That is when I saw the worst, intentionally evil thing ever on ice. While Danny was leaning forward struggling to pull his sweater back over his shoulders, this guy (now lying on his back) takes several wild kicking swipes at Danny’s head with his razor-sharp skates. Some of them missed when suddenly one powerful downward slash connected! The blow knocked Danny out while the blade edge followed through and sliced the center of his head wide open. This all happened very fast. I do not believe anyone expected even this guy to use his skates as weapons to intentionally inflict injury! Danny fell and laid facedown, motionless while his blood gushed and melted deep into the ice. The ref and all the players from Wausau rushed over to Danny as “Mr. Small Attitude” skated away without anyone paying much attention to him.

Danny was in big trouble! It was rather chaotic and hard to see who was attending to him other than the ref. Soon the ambulance showed up with two police squad cars. The Green Bay players were in the warming house undressing by now. To us, they did not show much concern or emotion for this criminal act. We all watched the ambulance speed off with lights flashing and sirens echoing off the fairground buildings. It was very eerie as the sirens’ urgent shrills faded away into the city.

Sadness turned to rage in the hometown warming hut. Turk Flory chucked his helmet in the corner, headed past the police and entered the Green Bay warming house. The other Wausau players and we kids followed after Turk. When someone opened the door, it became a loud signal for the Boys in Blue to get into that warming house… and fast! Turk had punched Mr. Small Attitude and he was down for the count. We got to see Turk standing over that vile slug in triumphant retribution before the cops removed Turk to avoid a real donnybrook! I turned toward a bunch of shouting voices as the police lead “Mr. Attitude” off in handcuffs.

Fans gathered in groups, discussing the gruesome circumstances. I was speechless and finally wandered back onto the rink. To my disgust, there was a spot of Danny’s bright red blood flash-frozen deep into the ice, resembling a huge extra faceoff circle dot. The blood stayed there for the rest of the season under several layers of ice as an ominous warning to players.

Danny recovered but did not play anymore that winter. He came back the next season and skated his game like nothing unusual ever took place. The red spot of course, was gone with the spring thaw, so he never had to look at it like the others did. Every time he got close to the boards during a game, fans focused on his scar; a long angry scar of courage. Turk was the real valiant one in our eyes. We all admired him even more, not only for his fantastic play and durability but also for the potential to mete out fearless, justifiable punishment to any future despicable violators.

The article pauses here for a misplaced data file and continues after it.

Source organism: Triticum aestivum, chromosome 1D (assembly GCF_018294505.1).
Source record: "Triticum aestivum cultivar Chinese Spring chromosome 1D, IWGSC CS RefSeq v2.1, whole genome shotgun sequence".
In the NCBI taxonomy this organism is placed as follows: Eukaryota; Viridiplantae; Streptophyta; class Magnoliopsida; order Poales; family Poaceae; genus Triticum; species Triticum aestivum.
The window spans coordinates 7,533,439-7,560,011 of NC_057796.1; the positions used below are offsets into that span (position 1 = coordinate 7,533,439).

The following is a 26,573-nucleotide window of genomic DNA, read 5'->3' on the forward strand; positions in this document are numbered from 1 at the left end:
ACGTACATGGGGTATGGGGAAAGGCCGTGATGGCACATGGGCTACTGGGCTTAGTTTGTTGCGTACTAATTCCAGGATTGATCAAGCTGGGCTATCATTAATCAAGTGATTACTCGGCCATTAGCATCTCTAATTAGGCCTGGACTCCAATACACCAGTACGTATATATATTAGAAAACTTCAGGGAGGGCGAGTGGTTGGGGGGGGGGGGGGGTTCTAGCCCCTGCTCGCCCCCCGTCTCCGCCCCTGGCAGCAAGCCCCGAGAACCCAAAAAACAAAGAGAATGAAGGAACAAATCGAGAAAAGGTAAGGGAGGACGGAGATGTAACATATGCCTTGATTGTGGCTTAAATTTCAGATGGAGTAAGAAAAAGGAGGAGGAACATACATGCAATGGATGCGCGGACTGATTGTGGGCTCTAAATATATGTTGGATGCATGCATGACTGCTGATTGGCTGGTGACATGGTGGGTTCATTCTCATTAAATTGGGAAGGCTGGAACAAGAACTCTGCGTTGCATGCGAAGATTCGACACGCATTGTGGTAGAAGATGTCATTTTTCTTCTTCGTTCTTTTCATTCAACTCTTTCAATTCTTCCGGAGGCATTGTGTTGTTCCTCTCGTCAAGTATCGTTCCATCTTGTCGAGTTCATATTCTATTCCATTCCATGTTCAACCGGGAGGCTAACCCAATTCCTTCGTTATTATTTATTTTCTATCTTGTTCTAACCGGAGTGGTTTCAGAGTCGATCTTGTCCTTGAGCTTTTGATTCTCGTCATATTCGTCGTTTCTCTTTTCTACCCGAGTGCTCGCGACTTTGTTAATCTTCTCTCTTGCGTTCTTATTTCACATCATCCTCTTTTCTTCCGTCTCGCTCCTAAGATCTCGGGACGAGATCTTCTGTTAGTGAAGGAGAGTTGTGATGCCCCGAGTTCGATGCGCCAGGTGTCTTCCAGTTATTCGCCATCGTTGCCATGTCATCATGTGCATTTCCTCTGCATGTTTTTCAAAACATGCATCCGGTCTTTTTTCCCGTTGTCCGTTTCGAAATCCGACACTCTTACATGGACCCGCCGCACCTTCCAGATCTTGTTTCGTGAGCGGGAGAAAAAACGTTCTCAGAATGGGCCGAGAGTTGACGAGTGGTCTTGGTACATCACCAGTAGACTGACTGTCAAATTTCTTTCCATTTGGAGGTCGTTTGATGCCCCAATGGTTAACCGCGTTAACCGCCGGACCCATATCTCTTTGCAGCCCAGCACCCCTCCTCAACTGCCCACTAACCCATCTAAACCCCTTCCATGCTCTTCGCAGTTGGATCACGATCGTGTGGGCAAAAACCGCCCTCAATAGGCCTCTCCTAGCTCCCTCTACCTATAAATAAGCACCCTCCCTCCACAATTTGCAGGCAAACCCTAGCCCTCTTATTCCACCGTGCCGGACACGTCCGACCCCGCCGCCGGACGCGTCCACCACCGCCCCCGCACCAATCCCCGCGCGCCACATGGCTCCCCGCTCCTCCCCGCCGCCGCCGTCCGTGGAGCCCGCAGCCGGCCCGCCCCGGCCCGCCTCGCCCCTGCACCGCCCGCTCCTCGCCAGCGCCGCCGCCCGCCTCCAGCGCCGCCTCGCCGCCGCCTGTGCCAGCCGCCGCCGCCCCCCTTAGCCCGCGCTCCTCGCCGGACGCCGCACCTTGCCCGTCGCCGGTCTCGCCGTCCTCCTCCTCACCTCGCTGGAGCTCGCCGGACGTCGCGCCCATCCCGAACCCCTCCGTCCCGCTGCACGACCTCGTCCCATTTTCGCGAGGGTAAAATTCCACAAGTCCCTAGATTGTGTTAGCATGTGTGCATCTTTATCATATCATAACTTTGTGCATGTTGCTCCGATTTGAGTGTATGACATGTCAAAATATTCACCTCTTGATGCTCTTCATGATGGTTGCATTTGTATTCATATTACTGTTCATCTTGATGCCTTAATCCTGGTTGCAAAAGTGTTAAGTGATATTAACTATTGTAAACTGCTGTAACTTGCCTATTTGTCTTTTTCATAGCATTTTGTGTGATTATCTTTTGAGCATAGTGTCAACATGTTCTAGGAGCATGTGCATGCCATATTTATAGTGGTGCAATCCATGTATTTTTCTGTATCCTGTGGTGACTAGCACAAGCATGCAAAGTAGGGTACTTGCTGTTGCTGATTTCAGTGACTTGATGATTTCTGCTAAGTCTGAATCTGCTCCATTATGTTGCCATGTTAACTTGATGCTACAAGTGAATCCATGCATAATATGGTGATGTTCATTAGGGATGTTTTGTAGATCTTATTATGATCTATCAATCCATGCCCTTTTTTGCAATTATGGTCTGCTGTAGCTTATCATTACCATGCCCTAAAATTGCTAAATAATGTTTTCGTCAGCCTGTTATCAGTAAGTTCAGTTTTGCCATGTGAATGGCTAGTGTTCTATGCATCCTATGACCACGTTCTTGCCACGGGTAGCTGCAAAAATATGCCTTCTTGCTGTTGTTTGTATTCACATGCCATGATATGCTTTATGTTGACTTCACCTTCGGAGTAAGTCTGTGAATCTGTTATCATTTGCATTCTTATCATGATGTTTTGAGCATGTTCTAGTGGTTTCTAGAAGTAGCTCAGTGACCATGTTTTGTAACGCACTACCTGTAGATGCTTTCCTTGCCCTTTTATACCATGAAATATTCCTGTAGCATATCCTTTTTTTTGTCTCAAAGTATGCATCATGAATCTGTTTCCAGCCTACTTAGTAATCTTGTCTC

Every time I attended the Wisconsin Valley Fair in those years, I went over to the area where the hockey rink had been located six months earlier. As I stood there sweating in the August heat, I happily envisioned that in a few months this patch of ground would transform again with cold ice and hot-spirited excitement. It seems unfair that such a memorable era has been lost for local sports fans. But, that is how our lives work. Good memories can only last so long and are rarely chronicled. At least now in a small sense, I’ve made this event “historic” to the best of my recollection.

Bruce Brennan grew up in Wausau from 1950 until entering the Air Force in 1969. He played football for Win Brockmeyer and baseball for Jack Torresani at Wausau Senior High School. His career with the Air Force started off in Air Operations at Patrick AFB, Florida involving Apollo 12 through 17 missions, the first Skylab, and myriad launches testing ICBMs supported by specialized aircraft. He then spent one year with the 4th Tactical Fighter Squadron at Udorn Thani, Thailand. His final tour was at Kincheloe AFB, Michigan with the Strategic Air Command Air Operations 449th Bombardment Wing.

He returned to Florida, working for the Department of Defense at Patrick AFB. He retired in 2012 as an Operations Engineer with a combined total of 33 years of government service. He continues to live with his wife Sandy in Satellite Beach, Florida and enjoys his lifelong passions of hunting, fishing, writing, painting wildlife scenes, woodcarving, and sculpting. The above story is the one that inspired Randy Zarnke to look up his hometown heroes.